Unrest in the Blaine County School District has sparked a pointed online petition drive.
The petition urges trustees to fire Superintendent GwenCarol Holmes, saying she has created a culture of fear while surrounding herself with “yes people” and a “lickspittle battalion of principals.” Meanwhile, critics say, student performance has stagnated.
“We believe (Holmes) has wasted large amounts of taxpayer money and we allege she has violated ethical standards,” the petition reads. “As such, we believe she can be terminated for cause without the need to incur (yet another) poorly negotiated severance package.”
Holmes came to the Blaine County district in 2014, during another time of turmoil. She replaced Lonnie Barber, who stepped down in September 2013 in a dispute with trustees over leadership style. Barber received a $600,000 settlement.
As of Tuesday morning, more than 1,000 people have signed an online petition seeking Holmes’ ouster. Organizers had hoped to collect 1,000 signatures before Tuesday night’s school board meeting.
But in a statement to Idaho Education News, Holmes says she doesn’t plan to go anywhere.
“From the beginning, I’ve heard that the people of Blaine County don’t trust how decisions are made and believe that a vocal minority disproportionately impact decisions. I’ve worked to ensure that all voices are heard and to provide transparency in decisionmaking,” Holmes said Tuesday. “Our community can accomplish anything by working together and I look forward to being part of this effort over the next few years.”
What the petition says
At more than 1,350 words, the petition outlines a litany of grievances.
The petition centers on a handful of recurring themes. Here’s a rundown from the petition, and responses from the district:
Spending. Critics say Holmes has squandered taxpayer money on excessive administrative staffing and benefits and expensive legal fees. The district currently faces two high-profile legal challenges: a federal civil suit filed by two former students, who say the district violated their rights to free speech; and a pair of tort claims filed by human relations director Shannon Maza, who says she has been the victim of a “witch hunt” led by other district administrators.
The district says it has cut administrative staffing by 12 percent over the past four years, while cutting the district’s administrative budget by 15 percent. (School-level administrative costs have gone up, however, offsetting cuts at the district level.)
Legal costs were not immediately available Tuesday. But in a statement issued by spokeswoman Heather Crocker, the district says these fees cover “review of policy, contracts, bids, public records requests, insurance matters and liquidation of school-related property.”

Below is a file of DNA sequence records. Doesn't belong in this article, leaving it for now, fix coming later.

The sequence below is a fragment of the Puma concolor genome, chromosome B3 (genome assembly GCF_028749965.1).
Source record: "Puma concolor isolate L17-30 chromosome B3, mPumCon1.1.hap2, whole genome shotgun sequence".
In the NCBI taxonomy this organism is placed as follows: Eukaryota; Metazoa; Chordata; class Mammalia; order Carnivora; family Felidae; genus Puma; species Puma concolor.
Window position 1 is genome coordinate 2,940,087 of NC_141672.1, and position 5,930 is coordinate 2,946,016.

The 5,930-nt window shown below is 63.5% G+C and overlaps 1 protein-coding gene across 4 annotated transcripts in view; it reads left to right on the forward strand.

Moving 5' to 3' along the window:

Advisory boards. Holmes has ignored community input, and by putting herself in charge of district advisory boards, she has seized influence over district operations. The district’s policy committee, for example, has instituted policies “that are extremely restrictive for staff, students and the public, while giving the superintendent the lion’s share of power and control.”
Trustees asked Holmes to chair the district’s finance, policy and wellness committees, and she serves as a non-voting “facilitator,” Crocker said.
Relationship with trustees. While petitioners urge trustees to fire Holmes, they also say Holmes has created a compliant and “captive” school board — partly by controlling the information she shares with trustees.
Crocker points out that Holmes reports to trustees, who review her performance annually. “The board of trustees sets the goals for the superintendent each year in a public meeting and the board expects the superintendent to fulfill those goals.”
Student performance. All the while, say petitioners, student performance has remained “decidedly middle of the pack” during Holmes’ tenure.
The petition does not spell out specifics. But in 2018, Blaine County’s graduation rate exceeded the state average. On the 2018 Idaho Standards Achievement Test, scores in English language arts exceeded the state average, while math scores were slightly above average. And test scores don’t tell the entire story, Crocker said. “Thanks to our dedicated staff, we see student success in a number of areas including the arts, robotics, athletics, debate, and more,” she said.
Retribution at the polls?
The controversy surrounding the district escalated last week. More than 120 people attended a town meeting, Mark Dee of the Idaho Mountain Express reported, and critics vowed to target trustees if they sided with Holmes.
The next round of trustee elections is scheduled for November.
The online petition says Holmes is the highest paid superintendent in Idaho. That’s no longer the case; Boise Superintendent Don Coberly overtook Holmes this year. Holmes’ 2018-19 salary is $176,054, second-highest in the state.